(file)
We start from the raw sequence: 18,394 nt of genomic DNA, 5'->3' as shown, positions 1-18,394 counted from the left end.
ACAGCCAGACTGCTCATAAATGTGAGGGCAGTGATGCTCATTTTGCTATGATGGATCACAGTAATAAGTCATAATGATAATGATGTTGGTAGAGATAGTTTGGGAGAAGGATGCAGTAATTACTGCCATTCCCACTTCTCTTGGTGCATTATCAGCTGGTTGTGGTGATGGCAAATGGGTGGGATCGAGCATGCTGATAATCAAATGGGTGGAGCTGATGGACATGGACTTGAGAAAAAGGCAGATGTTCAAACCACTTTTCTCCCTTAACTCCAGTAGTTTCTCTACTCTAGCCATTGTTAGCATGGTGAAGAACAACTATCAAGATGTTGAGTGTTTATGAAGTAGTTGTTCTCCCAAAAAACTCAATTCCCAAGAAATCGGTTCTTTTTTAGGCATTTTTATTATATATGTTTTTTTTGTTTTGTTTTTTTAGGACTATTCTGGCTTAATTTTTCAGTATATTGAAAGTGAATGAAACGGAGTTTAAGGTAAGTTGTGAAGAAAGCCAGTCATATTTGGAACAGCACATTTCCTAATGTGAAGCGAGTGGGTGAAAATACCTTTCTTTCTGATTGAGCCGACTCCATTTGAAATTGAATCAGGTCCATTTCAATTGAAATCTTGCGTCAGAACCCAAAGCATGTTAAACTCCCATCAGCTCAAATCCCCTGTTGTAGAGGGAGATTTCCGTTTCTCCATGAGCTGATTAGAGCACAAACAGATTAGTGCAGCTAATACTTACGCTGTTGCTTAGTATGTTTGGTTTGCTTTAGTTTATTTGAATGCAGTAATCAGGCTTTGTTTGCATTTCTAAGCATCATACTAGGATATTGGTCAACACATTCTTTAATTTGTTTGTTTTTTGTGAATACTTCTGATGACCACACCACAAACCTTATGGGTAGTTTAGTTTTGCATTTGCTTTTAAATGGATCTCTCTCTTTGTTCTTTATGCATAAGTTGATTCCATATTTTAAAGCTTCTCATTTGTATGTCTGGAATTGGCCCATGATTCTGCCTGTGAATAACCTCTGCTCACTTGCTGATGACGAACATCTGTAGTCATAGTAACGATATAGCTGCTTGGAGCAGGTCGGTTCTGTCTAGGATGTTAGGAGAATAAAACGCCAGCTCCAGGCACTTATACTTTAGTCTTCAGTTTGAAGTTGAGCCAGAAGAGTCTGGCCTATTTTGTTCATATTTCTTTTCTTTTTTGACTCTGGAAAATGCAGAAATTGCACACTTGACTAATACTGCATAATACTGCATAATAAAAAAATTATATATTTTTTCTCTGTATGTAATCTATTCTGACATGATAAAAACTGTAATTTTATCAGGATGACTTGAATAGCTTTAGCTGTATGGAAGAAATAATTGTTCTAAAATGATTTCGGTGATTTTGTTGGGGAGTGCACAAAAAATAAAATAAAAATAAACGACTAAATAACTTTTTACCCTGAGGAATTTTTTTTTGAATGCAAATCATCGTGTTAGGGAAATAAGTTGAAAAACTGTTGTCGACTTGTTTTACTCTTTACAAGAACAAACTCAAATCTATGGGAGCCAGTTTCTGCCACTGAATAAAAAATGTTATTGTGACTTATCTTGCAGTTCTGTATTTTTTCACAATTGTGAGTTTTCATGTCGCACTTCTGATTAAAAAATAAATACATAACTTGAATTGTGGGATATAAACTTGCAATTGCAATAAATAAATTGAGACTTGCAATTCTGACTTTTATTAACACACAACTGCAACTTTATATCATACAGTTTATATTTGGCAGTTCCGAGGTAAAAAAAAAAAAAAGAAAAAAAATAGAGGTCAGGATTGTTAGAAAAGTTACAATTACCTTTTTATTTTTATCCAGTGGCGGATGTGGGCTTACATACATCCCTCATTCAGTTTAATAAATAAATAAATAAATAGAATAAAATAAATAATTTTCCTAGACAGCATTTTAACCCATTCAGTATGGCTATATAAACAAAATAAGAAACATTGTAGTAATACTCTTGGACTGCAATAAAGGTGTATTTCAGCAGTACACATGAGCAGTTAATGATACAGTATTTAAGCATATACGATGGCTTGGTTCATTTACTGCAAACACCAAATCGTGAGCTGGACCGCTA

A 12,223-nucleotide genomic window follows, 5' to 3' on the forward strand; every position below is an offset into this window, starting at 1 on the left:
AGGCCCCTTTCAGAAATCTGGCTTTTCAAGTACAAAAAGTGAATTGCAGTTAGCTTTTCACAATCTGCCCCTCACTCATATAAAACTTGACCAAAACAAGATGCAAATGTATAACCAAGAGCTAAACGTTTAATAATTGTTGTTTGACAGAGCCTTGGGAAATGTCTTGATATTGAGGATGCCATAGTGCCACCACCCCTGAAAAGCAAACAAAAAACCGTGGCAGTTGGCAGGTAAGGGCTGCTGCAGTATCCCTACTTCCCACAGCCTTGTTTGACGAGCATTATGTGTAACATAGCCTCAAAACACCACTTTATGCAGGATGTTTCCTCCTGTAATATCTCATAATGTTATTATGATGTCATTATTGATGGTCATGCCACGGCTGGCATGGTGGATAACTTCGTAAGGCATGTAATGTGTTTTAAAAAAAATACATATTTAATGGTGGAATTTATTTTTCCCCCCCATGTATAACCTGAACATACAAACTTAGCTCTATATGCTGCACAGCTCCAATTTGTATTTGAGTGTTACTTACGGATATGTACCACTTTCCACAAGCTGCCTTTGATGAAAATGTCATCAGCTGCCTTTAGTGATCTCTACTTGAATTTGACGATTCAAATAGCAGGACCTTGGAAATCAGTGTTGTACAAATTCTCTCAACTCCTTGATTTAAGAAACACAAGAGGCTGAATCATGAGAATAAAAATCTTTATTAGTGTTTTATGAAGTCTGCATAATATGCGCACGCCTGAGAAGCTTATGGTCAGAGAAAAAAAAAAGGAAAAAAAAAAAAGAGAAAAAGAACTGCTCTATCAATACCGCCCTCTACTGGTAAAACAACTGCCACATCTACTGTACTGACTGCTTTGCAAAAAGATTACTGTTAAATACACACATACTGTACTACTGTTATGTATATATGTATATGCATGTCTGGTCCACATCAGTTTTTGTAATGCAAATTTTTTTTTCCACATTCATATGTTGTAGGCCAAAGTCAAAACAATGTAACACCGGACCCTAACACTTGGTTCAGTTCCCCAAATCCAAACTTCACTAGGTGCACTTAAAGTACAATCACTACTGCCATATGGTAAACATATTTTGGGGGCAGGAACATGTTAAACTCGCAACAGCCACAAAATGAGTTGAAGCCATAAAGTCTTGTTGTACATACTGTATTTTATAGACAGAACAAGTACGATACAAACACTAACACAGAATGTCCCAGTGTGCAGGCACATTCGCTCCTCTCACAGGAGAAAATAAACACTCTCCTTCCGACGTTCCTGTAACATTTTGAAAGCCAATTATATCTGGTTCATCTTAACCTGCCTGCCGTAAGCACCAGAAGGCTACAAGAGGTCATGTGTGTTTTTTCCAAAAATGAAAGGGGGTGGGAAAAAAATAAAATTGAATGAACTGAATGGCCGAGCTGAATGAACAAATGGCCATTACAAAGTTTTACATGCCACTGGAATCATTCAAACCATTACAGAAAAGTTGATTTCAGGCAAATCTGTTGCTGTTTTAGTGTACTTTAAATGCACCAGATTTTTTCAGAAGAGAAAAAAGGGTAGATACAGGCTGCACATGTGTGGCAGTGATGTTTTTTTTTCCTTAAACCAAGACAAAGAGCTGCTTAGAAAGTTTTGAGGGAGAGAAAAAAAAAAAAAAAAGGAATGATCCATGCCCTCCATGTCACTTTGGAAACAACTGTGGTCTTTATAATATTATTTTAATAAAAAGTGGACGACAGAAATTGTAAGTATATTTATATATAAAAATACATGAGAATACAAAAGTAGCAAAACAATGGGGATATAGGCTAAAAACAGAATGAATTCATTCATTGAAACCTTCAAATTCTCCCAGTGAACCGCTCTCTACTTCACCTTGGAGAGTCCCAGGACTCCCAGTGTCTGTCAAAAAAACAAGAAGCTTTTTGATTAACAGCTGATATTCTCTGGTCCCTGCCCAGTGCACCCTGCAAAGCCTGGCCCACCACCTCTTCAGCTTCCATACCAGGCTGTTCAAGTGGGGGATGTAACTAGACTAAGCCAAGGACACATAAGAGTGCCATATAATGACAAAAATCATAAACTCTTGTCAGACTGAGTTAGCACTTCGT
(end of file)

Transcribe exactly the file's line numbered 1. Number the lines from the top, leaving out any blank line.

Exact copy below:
We start from the raw sequence: 18,394 nt of genomic DNA, 5'->3' as shown, positions 1-18,394 counted from the left end.